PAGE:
Somewhat like a traditional stove, a pellet stove is a freestanding heater that burns wood pellets. On top of the stove is a hopper which holds the pellet fuel. An electric motor drives a screw auger that feeds the pellets slowly into the fire. A fan blows air under the burning pellets so they burn hotly just like air blows underneath a blacksmithing fire. Another fan draws room air through a heat exchanger and back into the room.
Pellet stoves are fuel specific; that is, they are designed and intended to operate only on wood pellet fuel.
Although they use very little electricity, power is required for operation. The auger has to feed pellets into the burner, and air must be blown into the burning pellets. Without that air, burning pellets will simply smolder and produce very little heat.
Most pellet stoves can use a millivolt thermostat to regulate room temperature; some cycle between high & low heat output, others shut down entirely & re-light themselves when the thermostat calls for heat.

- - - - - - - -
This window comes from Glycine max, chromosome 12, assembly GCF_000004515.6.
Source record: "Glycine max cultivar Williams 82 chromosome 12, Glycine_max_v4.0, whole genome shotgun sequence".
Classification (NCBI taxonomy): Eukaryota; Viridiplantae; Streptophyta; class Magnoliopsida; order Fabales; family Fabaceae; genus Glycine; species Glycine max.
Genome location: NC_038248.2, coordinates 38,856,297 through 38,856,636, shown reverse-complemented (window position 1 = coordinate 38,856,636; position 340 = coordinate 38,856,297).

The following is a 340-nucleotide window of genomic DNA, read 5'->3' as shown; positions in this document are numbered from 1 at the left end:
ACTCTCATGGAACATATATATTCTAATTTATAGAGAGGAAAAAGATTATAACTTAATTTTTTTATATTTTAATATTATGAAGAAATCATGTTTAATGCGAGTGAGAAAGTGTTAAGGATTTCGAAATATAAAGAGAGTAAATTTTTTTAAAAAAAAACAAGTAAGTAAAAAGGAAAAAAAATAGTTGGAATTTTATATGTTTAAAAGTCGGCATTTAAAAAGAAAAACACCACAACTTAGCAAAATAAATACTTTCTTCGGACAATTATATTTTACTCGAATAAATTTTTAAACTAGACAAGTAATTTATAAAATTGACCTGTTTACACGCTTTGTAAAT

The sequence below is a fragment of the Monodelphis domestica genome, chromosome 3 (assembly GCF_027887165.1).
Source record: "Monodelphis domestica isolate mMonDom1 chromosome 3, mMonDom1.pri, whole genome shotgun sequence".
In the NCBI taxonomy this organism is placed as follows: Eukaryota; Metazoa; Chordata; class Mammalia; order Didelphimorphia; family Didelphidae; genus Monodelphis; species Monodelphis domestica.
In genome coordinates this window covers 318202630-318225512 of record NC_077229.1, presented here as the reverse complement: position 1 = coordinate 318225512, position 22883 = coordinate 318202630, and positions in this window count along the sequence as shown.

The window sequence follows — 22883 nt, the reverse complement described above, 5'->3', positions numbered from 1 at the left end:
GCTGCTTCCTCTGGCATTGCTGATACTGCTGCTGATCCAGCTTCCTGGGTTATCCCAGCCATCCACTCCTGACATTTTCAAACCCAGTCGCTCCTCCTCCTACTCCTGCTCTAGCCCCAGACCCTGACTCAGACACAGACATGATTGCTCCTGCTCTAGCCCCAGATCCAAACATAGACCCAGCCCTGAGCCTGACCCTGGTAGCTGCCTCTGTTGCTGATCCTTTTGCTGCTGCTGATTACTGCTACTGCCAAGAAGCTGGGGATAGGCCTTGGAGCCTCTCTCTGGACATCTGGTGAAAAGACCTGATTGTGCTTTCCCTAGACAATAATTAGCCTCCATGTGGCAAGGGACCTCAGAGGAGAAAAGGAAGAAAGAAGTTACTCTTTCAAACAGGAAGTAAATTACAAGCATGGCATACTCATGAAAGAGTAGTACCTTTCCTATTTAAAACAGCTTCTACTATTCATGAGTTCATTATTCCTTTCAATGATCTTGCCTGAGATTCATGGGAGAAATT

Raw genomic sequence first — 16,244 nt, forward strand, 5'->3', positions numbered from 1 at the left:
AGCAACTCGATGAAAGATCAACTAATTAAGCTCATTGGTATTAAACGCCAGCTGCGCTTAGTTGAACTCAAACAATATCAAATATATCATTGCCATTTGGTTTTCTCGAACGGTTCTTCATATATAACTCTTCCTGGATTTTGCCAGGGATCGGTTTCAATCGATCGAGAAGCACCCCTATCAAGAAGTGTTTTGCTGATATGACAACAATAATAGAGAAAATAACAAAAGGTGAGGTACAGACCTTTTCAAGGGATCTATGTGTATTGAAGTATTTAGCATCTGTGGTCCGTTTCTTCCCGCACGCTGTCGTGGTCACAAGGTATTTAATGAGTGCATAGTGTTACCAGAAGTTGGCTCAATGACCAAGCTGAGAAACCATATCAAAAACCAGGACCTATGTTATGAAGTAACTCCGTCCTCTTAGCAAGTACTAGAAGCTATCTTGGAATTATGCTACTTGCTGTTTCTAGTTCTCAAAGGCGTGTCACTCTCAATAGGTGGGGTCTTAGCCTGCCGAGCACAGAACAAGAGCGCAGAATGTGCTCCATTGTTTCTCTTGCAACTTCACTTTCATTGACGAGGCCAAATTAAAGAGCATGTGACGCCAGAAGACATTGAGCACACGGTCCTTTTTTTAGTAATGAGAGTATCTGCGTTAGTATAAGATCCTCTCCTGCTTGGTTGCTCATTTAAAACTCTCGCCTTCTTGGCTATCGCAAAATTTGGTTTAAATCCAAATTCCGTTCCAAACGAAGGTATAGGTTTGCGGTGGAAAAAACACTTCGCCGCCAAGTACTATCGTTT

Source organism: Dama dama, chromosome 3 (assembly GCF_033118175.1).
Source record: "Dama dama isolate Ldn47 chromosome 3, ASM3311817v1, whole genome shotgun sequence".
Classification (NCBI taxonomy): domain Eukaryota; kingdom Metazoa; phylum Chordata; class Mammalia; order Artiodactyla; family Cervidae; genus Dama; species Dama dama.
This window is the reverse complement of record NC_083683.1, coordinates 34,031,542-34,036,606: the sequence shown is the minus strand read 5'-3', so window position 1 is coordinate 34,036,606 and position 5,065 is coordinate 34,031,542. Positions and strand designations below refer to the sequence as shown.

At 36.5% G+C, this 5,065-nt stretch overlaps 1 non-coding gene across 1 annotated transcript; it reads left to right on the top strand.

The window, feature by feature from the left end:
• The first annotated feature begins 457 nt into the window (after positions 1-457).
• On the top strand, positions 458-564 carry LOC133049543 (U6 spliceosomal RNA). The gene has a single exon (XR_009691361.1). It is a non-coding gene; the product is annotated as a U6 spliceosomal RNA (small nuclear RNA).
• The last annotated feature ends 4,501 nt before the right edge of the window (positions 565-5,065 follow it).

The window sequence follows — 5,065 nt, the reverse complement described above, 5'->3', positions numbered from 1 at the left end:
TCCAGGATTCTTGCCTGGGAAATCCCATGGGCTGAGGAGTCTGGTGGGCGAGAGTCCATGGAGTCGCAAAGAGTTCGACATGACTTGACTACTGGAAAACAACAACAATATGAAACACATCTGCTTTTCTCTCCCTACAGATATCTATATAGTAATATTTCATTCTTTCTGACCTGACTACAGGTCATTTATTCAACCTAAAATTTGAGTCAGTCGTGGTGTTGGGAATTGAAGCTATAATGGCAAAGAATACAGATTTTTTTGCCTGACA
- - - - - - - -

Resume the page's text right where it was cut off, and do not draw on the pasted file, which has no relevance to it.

Rigid lengths of pellet vent (technically “L type vent), are used to vent a pellet stove. Usually 3” diameter is used when venting out the wall, 4” when venting up through the roof. Pellet vent looks very similar to gas B vent, but using lower temperature rated gas B vent on a pellet stove both violates building code & is very unsafe.
Pellets are made of compressed sawdust, recycling surplus material from lumbering and furniture making operations. The sawdust is formed into pellets under many thousands of pounds of pressure. Pellets are typically sold in 40 lb bags, about the size of a bag of dog food. Pellets need to be stored in a dry area; if soaked by rain or snow they swell up back into sawdust and cannot used used in your pellet stove.
Premium Grade pellets meet industry standards for purity, size uniformity, and heat output per pound of pellet fuel. Premium Grade pellets burn cleaner, produce less ash, and are pure sawdust, while lesser grades may use resins or glues as binders.